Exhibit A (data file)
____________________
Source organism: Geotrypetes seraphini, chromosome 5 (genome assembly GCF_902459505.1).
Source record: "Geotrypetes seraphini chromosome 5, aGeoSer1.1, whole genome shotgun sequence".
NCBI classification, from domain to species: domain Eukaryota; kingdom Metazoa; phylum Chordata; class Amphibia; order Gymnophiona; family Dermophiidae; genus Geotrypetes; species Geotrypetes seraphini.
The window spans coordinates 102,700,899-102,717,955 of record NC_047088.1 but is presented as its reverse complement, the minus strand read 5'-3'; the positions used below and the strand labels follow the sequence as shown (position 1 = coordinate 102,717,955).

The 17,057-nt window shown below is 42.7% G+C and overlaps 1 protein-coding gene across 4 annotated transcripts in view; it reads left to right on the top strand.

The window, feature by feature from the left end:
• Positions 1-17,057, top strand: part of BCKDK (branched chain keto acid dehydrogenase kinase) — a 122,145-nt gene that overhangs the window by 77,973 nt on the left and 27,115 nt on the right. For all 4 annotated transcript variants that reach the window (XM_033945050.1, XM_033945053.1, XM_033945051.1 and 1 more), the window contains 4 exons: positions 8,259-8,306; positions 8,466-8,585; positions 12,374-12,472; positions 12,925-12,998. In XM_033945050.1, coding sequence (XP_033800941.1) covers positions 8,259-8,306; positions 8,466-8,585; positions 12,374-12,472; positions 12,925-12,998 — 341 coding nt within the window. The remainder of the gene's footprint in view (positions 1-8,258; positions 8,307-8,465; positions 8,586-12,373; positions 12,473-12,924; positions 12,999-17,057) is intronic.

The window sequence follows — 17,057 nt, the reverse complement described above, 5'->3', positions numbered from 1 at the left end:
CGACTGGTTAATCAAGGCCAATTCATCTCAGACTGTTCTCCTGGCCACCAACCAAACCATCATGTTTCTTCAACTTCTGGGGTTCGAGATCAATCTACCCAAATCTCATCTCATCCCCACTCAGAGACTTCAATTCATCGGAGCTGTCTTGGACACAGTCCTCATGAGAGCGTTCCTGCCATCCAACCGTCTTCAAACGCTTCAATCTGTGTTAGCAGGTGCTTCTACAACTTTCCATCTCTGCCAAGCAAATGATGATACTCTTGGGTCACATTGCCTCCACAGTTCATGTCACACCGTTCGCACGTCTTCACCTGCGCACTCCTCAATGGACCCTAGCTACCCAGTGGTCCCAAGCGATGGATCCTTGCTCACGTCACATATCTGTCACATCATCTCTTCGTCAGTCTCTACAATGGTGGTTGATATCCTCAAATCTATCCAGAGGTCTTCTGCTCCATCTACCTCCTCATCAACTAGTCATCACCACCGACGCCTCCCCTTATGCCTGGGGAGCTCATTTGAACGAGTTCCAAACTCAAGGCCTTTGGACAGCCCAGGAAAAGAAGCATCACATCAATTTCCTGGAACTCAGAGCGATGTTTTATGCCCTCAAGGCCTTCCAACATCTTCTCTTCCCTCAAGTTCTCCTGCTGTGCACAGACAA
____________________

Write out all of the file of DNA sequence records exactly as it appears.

Source organism: Geotrypetes seraphini, chromosome 5 (genome assembly GCF_902459505.1).
Source record: "Geotrypetes seraphini chromosome 5, aGeoSer1.1, whole genome shotgun sequence".
NCBI classification, from domain to species: domain Eukaryota; kingdom Metazoa; phylum Chordata; class Amphibia; order Gymnophiona; family Dermophiidae; genus Geotrypetes; species Geotrypetes seraphini.
The window spans coordinates 102,700,899-102,717,955 of record NC_047088.1 but is presented as its reverse complement, the minus strand read 5'-3'; the positions used below and the strand labels follow the sequence as shown (position 1 = coordinate 102,717,955).

The 17,057-nt window shown below is 42.7% G+C and overlaps 1 protein-coding gene across 4 annotated transcripts in view; it reads left to right on the top strand.

The window, feature by feature from the left end:
• Positions 1-17,057, top strand: part of BCKDK (branched chain keto acid dehydrogenase kinase) — a 122,145-nt gene that overhangs the window by 77,973 nt on the left and 27,115 nt on the right. For all 4 annotated transcript variants that reach the window (XM_033945050.1, XM_033945053.1, XM_033945051.1 and 1 more), the window contains 4 exons: positions 8,259-8,306; positions 8,466-8,585; positions 12,374-12,472; positions 12,925-12,998. In XM_033945050.1, coding sequence (XP_033800941.1) covers positions 8,259-8,306; positions 8,466-8,585; positions 12,374-12,472; positions 12,925-12,998 — 341 coding nt within the window. The remainder of the gene's footprint in view (positions 1-8,258; positions 8,307-8,465; positions 8,586-12,373; positions 12,473-12,924; positions 12,999-17,057) is intronic.

The window sequence follows — 17,057 nt, the reverse complement described above, 5'->3', positions numbered from 1 at the left end:
CGACTGGTTAATCAAGGCCAATTCATCTCAGACTGTTCTCCTGGCCACCAACCAAACCATCATGTTTCTTCAACTTCTGGGGTTCGAGATCAATCTACCCAAATCTCATCTCATCCCCACTCAGAGACTTCAATTCATCGGAGCTGTCTTGGACACAGTCCTCATGAGAGCGTTCCTGCCATCCAACCGTCTTCAAACGCTTCAATCTGTGTTAGCAGGTGCTTCTACAACTTTCCATCTCTGCCAAGCAAATGATGATACTCTTGGGTCACATTGCCTCCACAGTTCATGTCACACCGTTCGCACGTCTTCACCTGCGCACTCCTCAATGGACCCTAGCTACCCAGTGGTCCCAAGCGATGGATCCTTGCTCACGTCACATATCTGTCACATCATCTCTTCGTCAGTCTCTACAATGGTGGTTGATATCCTCAAATCTATCCAGAGGTCTTCTGCTCCATCTACCTCCTCATCAACTAGTCATCACCACCGACGCCTCCCCTTATGCCTGGGGAGCTCATTTGAACGAGTTCCAAACTCAAGGCCTTTGGACAGCCCAGGAAAAGAAGCATCACATCAATTTCCTGGAACTCAGAGCGATGTTTTATGCCCTCAAGGCCTTCCAACATCTTCTCTTCCCTCAAGTTCTCCTGCTGTGCACAGACAA